Dual pushbroom hyperspectral sensors consist of two different instruments (covering different wavelengths) that are usually mounted on the same optical bench. This configuration leads to problems, such as co-registration of pixels and squint of the field of view, known as the boresight effect. Determination of image-orientation parameters is due to the combination of an inertial measurement system (IMU) and global position system (GPS). The different positions of the IMU, the GPS antenna and the imaging sensors cause the orientation and boresight effect. Any small change in the correction of the internal orientation affects the co-registration between images extracted from the two instruments. Correcting the boresight effect is a key and almost automatic task performed by all dual-system users to better analyze the full spectral information of a given pixel. Thus, the boresight effect is considered to be noise in the system and a problem that needs to be corrected prior to any (thematic) data analysis. We propose using the boresight effect, prior to its correction, as a tool to monitor and detect spectral phenomena that can provide additional information not present in the corrected images. The advantage of using this effect was investigated with the AISA-Dual sensor, composed of an EAGLE sensor for the VIS-NIR (VNIR) region (400-970 nm) and HAWK for the SWIR region (980-2,450 nm). During the course of more than six years of operating this sensor, we have found that the boresight effect provides a new capacity to analyze hyperspectral data, reported herein. Accordingly, we generated a protocol to use this effect for three applications: (1) enhancing the shadow effect; (2) generating a 3-D view; and (3) better detecting spectral/spatial anomalies based on sub-pixel edge detection. This paper provides examples of these applications and suggests possible uses from an airborne platform.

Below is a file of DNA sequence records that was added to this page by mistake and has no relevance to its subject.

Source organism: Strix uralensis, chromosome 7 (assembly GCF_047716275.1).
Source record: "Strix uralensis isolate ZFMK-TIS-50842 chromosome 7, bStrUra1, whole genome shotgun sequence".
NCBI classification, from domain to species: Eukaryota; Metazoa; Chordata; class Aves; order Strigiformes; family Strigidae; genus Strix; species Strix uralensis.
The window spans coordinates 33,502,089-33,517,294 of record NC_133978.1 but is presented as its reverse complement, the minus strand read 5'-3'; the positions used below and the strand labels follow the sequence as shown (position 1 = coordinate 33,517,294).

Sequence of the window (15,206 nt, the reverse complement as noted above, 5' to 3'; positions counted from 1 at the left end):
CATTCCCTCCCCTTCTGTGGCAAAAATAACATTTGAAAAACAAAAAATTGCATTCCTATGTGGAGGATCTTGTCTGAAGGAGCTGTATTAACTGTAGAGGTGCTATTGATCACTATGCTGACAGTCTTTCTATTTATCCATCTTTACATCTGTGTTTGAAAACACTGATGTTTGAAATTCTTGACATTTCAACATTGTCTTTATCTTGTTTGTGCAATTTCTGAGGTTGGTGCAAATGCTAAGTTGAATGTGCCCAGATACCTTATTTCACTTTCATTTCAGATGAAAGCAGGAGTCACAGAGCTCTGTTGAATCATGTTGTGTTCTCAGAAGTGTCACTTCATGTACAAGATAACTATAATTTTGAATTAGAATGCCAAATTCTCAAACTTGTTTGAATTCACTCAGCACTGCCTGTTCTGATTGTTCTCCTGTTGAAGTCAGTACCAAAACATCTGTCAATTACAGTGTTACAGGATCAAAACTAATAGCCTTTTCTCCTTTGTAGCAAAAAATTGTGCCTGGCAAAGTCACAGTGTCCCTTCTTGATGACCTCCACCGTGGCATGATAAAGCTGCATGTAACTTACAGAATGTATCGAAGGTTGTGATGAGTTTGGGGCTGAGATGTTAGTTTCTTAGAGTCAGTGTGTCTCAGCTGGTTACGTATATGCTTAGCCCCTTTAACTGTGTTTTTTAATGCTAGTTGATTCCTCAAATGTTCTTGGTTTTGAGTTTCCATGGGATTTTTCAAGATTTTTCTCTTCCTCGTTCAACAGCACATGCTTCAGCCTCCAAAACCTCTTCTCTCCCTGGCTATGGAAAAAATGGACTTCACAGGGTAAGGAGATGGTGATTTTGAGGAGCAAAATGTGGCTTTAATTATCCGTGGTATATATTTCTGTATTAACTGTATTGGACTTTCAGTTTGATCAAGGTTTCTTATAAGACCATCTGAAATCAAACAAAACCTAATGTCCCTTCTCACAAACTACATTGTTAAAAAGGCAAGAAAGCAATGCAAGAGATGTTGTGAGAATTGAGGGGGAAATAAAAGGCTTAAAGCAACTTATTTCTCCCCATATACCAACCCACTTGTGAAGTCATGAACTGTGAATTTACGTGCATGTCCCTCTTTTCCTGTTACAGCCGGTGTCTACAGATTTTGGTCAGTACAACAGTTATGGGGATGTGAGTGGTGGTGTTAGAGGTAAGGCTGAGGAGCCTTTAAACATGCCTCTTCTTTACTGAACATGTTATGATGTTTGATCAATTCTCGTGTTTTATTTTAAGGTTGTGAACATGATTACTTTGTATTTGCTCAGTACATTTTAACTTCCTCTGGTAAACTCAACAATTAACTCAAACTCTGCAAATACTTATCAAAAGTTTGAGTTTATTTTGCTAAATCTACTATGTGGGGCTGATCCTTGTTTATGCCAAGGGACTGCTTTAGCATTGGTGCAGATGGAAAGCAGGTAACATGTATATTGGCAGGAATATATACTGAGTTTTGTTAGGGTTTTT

- Anomaly detection
- Dual pushbroom hyperspectral sensor
- Shadow map
- Stereo 3-D map